It is very well known that smoking isn't very good for you. You are probably very well aware that smoking causes a number of nasty diseases including lung conditions, cancers and heart problems. What you might not be fully aware are the shocking effects that smoking can have on your teeth and oral health.
There are a number of oral and dental problems that can occur as a direct result of smoking. By kicking the habit you can reduce the chances of getting cancer and gum disease and also improve your response to any treatment you have.
This means fewer trips to the dentist — good for those with dental anxiety.
The most common dental problems that smokers will encounter include the following:
Poor response to healing
If you have a tooth extraction (removal) you are more likely to suffer with a 'dry socket'. This commonly happens after wisdom teeth are removed and generally starts to flare up around three or four days after the extraction. It happens when the blood clot designed to form to heal the wound is dislodged or lost. The nerves and bone are still exposed as the wound hasn't been given a chance to heal. This can lead to severe pain not only in the tooth (or teeth) but also radiating along your face and jaw.
Rejection of implants
As well as being more likely to experience high levels of pain after surgery at the dental clinic, including having implants, there is a higher chance that the implants themselves will be rejected by your mouth as a direct result of your smoking habit and poor healing.
Although not directly bad for your health, stained teeth can seriously affect your confidence and self esteem. Teeth whitening is now incredibly popular and more accessible. Your dental clinic can recommend an appropriate treatment for you either to try there or at home.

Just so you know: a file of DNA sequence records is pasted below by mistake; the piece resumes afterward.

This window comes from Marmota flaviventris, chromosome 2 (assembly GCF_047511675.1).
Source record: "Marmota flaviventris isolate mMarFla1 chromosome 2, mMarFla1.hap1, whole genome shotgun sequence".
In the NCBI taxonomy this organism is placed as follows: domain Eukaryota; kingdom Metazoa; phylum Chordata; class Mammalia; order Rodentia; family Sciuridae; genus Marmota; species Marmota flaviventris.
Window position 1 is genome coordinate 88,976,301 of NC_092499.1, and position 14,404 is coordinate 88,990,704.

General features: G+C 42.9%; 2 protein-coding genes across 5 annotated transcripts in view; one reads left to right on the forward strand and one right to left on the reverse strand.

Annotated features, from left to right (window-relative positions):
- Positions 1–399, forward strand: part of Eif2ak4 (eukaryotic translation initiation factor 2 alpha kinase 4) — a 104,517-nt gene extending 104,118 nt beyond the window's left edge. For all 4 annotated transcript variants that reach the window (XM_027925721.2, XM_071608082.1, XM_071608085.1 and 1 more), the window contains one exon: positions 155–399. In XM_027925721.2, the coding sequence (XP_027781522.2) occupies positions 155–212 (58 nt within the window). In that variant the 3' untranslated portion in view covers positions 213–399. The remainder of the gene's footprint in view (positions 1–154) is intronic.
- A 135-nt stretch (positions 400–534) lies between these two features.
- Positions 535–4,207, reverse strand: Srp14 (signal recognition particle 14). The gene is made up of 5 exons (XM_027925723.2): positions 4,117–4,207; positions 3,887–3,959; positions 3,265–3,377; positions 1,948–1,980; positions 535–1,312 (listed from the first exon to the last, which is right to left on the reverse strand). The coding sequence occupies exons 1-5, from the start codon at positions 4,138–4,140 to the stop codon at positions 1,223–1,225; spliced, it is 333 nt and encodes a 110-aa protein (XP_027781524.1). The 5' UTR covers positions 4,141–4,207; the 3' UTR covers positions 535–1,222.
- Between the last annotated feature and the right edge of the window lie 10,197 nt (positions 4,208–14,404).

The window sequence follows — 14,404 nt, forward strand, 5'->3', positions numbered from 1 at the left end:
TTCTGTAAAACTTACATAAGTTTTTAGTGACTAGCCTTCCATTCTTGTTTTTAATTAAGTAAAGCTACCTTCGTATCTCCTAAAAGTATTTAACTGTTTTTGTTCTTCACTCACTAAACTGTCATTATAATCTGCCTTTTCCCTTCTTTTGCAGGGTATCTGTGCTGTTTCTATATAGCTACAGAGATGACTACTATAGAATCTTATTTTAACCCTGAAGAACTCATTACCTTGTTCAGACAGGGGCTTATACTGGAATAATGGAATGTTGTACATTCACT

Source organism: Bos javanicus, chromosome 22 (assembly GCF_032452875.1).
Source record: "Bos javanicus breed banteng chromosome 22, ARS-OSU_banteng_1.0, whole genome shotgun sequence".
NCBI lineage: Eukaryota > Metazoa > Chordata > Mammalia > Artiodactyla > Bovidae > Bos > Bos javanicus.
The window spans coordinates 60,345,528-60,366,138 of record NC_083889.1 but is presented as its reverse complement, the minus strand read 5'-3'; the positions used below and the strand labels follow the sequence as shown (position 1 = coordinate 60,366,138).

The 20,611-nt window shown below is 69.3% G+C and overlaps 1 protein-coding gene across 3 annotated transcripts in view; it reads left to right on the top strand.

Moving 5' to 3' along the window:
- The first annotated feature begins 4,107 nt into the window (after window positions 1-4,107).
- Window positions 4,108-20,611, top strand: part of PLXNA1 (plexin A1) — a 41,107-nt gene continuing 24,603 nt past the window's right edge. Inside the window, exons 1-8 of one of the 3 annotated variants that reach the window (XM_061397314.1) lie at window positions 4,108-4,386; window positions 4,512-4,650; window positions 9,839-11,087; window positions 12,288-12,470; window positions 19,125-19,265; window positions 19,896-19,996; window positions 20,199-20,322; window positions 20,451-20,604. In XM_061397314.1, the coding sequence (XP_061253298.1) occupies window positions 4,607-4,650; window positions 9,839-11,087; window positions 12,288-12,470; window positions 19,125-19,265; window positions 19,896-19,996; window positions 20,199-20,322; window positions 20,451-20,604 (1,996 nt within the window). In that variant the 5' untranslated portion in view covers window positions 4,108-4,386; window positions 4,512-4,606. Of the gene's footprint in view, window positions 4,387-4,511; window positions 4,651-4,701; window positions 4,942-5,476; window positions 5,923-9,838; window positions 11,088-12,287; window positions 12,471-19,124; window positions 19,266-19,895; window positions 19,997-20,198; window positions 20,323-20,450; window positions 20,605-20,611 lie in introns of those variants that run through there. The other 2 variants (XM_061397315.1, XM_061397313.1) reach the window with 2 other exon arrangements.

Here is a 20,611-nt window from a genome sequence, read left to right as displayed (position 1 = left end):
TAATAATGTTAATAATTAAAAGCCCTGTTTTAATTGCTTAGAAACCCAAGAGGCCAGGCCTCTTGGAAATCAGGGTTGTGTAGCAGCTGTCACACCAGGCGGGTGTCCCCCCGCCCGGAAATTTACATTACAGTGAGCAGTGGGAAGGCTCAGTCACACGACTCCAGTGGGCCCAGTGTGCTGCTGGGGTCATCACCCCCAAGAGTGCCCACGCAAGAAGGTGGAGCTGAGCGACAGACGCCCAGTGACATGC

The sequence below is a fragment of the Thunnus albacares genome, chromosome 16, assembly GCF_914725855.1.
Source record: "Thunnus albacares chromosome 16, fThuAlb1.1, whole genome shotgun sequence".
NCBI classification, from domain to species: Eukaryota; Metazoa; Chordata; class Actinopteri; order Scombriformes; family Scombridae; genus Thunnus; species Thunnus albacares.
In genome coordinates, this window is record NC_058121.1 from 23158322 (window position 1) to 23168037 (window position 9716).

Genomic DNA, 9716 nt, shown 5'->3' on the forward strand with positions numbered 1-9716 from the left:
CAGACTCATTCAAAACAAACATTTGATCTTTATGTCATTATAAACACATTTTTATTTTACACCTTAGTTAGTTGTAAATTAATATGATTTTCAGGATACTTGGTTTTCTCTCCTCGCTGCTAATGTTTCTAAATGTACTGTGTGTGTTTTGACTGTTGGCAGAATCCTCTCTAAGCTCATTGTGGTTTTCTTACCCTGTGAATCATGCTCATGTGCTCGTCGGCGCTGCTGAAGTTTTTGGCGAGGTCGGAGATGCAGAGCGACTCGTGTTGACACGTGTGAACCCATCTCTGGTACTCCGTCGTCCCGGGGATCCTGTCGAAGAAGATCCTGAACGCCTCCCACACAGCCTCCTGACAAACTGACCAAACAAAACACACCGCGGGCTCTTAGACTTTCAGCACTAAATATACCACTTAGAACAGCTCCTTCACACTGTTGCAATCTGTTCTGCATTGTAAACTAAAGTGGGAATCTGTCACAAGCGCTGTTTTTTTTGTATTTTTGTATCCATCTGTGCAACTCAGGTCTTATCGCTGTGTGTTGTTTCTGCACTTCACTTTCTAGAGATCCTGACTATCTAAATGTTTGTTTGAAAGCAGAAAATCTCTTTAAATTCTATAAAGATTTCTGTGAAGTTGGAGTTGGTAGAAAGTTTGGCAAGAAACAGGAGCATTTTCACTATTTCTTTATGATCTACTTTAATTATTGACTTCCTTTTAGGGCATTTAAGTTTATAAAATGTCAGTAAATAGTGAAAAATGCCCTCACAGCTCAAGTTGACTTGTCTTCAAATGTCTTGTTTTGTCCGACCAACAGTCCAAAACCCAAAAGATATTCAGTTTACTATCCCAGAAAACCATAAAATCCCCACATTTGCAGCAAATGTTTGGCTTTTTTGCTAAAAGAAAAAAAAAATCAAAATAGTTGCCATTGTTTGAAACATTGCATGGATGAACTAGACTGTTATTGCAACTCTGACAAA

If you smoke, the teeth whitening procedures you have will be almost pointless. The treatment can still help to whiten your teeth but if you continue to smoke, you will continue to stain your teeth. The tar in the smoke clings to tooth enamel much like it does to walls and ceilings in your home, and this is what causes the staining.
Periodontal disease, or gum disease as it is also known, affects the bones in your jaw and also the teeth around it. An infection starts with forming plaque on the teeth. This causes tartar or calculus which then affects and irritates the gum surrounding them. As more of the gum becomes affected and the disease continues to spread, they are longer able to hold your teeth in place and neither is the bone which is also affected by the infection. The teeth eventually fall out or need to be removed by a dentist.
The first sign of gum disease is normally blood after brushing but with smokers, the blood supply to the gums is heavily reduced. This means the gums can't bleed and therefore those first symptoms are often not obvious.
It has been suggested by the Better Health Channel that smoking up to ten cigarettes per day can make you twice as likely as non-smokers to get gum disease. The more you smoke, the greater the chances and the more severe the disease is likely to be.
You'll probably know halitosis more as bad breath and this is just another common complaint of smokers at the dental clinic. When you smoke the particles are left in the airways, mouth and lungs. The smell can linger there for hours which kick-starts the bad breath process.
Not just that but smoking leaves you with a dry palate or dry mouth which causes bad breath especially overnight. When you don't have a drink with your cigarette and get that dry mouth sensation, it tastes bad to you but it also smells bad to other people. This is because of the bacteria that thrive there.
There are a number of problems that can occur as a result of smoking and this is definitely the case for your oral health. If you find yourself in need of constant dental treatment and you're a smoker, it might be the time to finally quit for good. If you seem to be spending more money at your dental clinic than anywhere else, you might be throwing good money after bad by not kicking the habit.